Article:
Let me guess…
You’re well aware that eating sugar leads to weight gain. You’ve been diligently working on cutting out sugar. Yet, you’re still struggling to lose weight.
You’re not alone. I hear it all the time— clients complaining that they’ve swapped shakes for smoothies and candy for Cliff bars yet, no weight-loss— WTF?
If you feel like you’re working your ass off and just not getting the results you were hoping for, it’s time to do some serious troubleshooting. The following are 5 of the most common reasons you’re not losing weight while dieting.
1. You’re best friends with Starbucks
With 24,000+ locations in 65 countries Starbucks is doing something right to serve the general public. Well, it IS ridiculously convenient and outrageously delicious. Promoting speedy service and a commitment to “personalized beverages,” Starbucks sounds like the stuff fast food is made of. We’re all well aware of the industries horrors, but would you ever think of classifying Starbucks as fast food? It’s just coffee. Yea, coffee that encourages Obesity and Type II Diabetes.
Unless you’re ordering unadulterated coffee or espresso you are likely consuming an obscene amount of sugar with your Starbucks fix. Here are a few popular culprits:
An Iced Caramel Macchiato (16oz) contains 34g of sugar.
A Mocha Frappuccino (16oz) contains 61g of sugar (double that of the American Heart Association’s recommended daily amount).
A 16oz Green Tea Frappuccino (often promoted as a healthy option) contains a whopping 65g of sugar :/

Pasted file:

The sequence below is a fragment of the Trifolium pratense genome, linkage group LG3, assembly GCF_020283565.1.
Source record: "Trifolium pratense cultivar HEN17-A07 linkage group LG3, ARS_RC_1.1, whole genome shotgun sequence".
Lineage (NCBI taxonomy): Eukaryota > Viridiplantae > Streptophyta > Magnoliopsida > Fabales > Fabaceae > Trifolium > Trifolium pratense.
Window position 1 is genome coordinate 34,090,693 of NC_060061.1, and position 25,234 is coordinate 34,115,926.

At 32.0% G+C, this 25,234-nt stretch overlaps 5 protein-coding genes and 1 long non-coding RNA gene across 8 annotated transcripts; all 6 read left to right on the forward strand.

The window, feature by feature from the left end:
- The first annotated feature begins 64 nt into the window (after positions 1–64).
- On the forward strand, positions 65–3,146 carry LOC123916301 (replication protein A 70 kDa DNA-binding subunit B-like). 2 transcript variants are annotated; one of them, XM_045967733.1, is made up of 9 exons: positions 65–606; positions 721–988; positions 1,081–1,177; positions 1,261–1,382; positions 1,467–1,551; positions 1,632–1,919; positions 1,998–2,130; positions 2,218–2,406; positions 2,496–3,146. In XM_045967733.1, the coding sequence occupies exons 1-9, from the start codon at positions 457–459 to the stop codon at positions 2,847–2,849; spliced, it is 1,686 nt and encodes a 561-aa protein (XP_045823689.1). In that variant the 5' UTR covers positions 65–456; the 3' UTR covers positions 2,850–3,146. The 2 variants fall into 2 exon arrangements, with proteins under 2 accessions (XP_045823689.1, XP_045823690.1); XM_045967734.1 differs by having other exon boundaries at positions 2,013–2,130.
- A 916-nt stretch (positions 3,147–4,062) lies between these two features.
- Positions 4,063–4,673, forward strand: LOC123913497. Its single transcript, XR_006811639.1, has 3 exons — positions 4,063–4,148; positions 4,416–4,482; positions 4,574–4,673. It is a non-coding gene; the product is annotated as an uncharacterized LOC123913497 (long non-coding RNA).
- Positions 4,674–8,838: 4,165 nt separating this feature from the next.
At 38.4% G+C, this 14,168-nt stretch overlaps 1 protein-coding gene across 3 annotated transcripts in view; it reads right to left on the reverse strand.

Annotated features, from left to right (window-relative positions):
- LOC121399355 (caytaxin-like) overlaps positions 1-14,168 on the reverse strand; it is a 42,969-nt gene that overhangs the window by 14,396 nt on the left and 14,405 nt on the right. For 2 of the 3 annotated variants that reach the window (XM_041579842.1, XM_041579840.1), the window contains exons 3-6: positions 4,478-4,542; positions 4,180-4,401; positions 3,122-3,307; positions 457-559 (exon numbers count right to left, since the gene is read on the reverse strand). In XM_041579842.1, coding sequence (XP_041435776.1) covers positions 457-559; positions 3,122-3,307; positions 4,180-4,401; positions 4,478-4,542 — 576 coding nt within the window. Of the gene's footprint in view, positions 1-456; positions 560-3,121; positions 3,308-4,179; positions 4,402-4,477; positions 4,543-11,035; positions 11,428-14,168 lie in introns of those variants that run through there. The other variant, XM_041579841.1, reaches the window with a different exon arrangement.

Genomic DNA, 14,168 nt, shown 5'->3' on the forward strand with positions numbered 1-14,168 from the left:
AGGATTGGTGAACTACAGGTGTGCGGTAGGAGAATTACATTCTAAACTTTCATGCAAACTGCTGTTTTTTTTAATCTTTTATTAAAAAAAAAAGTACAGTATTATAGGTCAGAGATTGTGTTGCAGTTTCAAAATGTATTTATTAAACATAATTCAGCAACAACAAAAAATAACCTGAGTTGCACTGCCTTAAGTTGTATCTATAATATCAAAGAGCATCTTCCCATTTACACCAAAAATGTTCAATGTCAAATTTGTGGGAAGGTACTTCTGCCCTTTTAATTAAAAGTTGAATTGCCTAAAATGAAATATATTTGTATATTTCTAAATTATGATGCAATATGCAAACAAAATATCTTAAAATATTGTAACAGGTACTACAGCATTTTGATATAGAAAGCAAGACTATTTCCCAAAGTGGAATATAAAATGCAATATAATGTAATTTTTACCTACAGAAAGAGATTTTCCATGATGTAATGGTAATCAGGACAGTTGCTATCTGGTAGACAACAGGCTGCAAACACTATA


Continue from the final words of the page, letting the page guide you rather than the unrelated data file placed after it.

The Unicorn, Starbuck’s latest wonder child boasts 76g of sugar-— holy diabetes!
Sorry to break it to you, Starbucks not in it for your health. It’s not quality, and while it may taste good, it’s only supporting weight-gain. If you insist on maintaining your relationship with Starbucks reach for black coffee (with a bit of almond milk if need be) or espresso.
2. You’re hooked on your gym’s post-workout recovery smoothie
If your post-workout smoothie tastes like a dream come true, it’s probably too good to be true. You would think a smoothie bar in a gym would have your best interest in mind— sorry bout it— they don’t. The next time you belly up, ask to have a look at the nutritional facts of your fav smoothie. Check out the sugar count. Keep in mind anything over 10g of sugar is likely doing more damage than it is good. I’m not discouraging you from participating in a post-workout muscle rebuilder, I’m simply suggesting you DIY. If you’re not sure which brand to invest in, here are a few clean recommendations: Tera’s Active Recovery (for the conscious carnivore) or Vega Sport (for the veggies).
3. You’re not eating enough fat
Whaaaat?! Conventional nutrition has taught us that eating calorically dense, fatty foods will turn you into a blimp. This outdated notion is being seriously challenged by big name Dietitians, Nutritionalists and Doctors worldwide. Research is mounting to suggest choking down supplements until you’re blue in the face is a waste of time unless you’re chasing them with adequate amounts of water and healthy fats. Here’s the thing, your body needs healthy fats in order to adequately absorb nutrients. In fact, compounds such as lutein, beta-carotene and vitamin E are entirely dependent upon healthy fats in order to be utilized by the body. Therefore, if you’re following a calorie restrictive, low-fat diet you’re likely doing your body a serious injustice.